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I’ve chosen to create a Marketing Research Brief based on Apple Corporation and something I will call iGlasses.

I’ve chosen Apple as they are the singular leader in the smartphone marketing arena, with a commanding portion of the 5.83 Billion device SmartPhone market (according to Gartner) and their trends lead the imagination of the billions of raving fans of their products. This client loyalty is sparked by their exceptional design, interoperability within their platform, innovative interfaces and the enduring feeling that you are part of a bigger community when you have an apple product. Additionally, there is a wide wealth of published and unpublished information within the company that would greatly inform our efforts when conducting Market Research, according to my current sources in Apple Corporation’s R&D group.

Specifically the information that we know Apple possesses is significant data about the Augmented Reality space, Voice Command navigation and Haptix. These areas would provide important groundwork to the marketing research team in a literature review.

Several techniques will be used to conduct the iGlasses Marketing Research plan, which will be detailed in the brief. Principally, we will be using on-line surveys, in-person surveys of existing Apple product users, interviews with futurists in the AI industry, Cyber-security, MarTech and the financial services markets. Sampling for surveys will come across demographics and global locations. In-person questionnaires will focus on industry experts, visionaries and AI industry experts.

IGlasses will provide users with an immersive experience, with multiple app-windows, similar to a typical iPhone, visible on the internal retina projection in both eyes. Forward looking cameras built in to the nose bridge will provide context and correction to users, such as face-mapping and matching to social media databases-I.e. LinkedIn, as well as vision correction for any user to possess better than 20/20 sight. Imagine having a zoomed in view projected directly into your eyes, taking into account any normal lens correction. Haptix will also provide sensory feedback in the form of vibration, simliar to an iphone. But imagine using iGlasses when driving long distances, and having them vibrate to ensure you stay awake during sleepy trips!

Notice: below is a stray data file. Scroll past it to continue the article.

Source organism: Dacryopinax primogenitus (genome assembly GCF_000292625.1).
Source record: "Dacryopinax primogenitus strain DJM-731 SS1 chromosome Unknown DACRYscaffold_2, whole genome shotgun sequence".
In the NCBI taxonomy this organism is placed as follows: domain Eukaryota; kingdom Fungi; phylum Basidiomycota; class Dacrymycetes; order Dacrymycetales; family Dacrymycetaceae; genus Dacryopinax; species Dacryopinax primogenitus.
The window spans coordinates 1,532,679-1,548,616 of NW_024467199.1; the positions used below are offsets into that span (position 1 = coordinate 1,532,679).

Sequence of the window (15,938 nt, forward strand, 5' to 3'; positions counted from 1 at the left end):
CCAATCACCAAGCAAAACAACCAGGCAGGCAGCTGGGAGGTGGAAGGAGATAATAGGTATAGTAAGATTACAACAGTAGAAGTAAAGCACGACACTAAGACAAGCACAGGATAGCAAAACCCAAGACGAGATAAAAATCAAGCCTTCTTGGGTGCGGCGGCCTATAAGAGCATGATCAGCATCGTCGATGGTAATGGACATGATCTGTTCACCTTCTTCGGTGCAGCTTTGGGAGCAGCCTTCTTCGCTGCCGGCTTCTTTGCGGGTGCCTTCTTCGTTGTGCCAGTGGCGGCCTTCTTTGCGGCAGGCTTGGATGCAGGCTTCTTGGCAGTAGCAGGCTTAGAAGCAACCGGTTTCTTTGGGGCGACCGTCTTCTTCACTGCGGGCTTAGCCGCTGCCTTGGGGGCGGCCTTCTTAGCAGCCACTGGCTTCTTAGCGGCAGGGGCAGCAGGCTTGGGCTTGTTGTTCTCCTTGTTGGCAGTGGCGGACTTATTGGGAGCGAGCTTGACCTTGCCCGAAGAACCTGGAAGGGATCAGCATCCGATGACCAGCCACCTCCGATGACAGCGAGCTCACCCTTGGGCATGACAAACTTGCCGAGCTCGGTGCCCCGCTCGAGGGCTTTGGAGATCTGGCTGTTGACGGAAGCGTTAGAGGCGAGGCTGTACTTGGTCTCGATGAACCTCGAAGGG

Ethical considerations will need to be examined. Potential privacy and even HIPPA concerns should follow the same concerns of any iPhone type of product. In reality, with Apple’s built-in Web AR toolkit which allows for simple integration of Augmented Reality into even a printed sign when viewed through the iPhone camera and web-browser, these iGlasses really won’t do anything an iPhone can’t already do – it will just be more discreet.

Currently, I see no market limitations to the product, nor have I come across engineering challenges that can not be dealt with. Simply put, it is now a question of What If? for industry experts and average users alike to tell us what this could mean for them, and the implications for the future.